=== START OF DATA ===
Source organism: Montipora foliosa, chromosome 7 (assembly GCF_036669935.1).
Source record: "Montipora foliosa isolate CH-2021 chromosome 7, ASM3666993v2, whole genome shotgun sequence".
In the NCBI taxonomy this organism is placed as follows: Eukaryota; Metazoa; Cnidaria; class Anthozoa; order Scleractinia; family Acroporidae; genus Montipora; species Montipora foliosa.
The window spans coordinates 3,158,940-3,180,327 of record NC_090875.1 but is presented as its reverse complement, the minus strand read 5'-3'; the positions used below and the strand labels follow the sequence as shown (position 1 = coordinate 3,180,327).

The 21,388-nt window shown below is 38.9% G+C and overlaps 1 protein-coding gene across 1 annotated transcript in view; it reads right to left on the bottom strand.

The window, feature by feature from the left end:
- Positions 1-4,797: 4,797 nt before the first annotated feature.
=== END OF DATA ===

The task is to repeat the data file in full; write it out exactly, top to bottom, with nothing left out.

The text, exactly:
Source organism: Montipora foliosa, chromosome 7 (assembly GCF_036669935.1).
Source record: "Montipora foliosa isolate CH-2021 chromosome 7, ASM3666993v2, whole genome shotgun sequence".
In the NCBI taxonomy this organism is placed as follows: Eukaryota; Metazoa; Cnidaria; class Anthozoa; order Scleractinia; family Acroporidae; genus Montipora; species Montipora foliosa.
The window spans coordinates 3,158,940-3,180,327 of record NC_090875.1 but is presented as its reverse complement, the minus strand read 5'-3'; the positions used below and the strand labels follow the sequence as shown (position 1 = coordinate 3,180,327).

The 21,388-nt window shown below is 38.9% G+C and overlaps 1 protein-coding gene across 1 annotated transcript in view; it reads right to left on the bottom strand.

The window, feature by feature from the left end:
- Positions 1-4,797: 4,797 nt before the first annotated feature.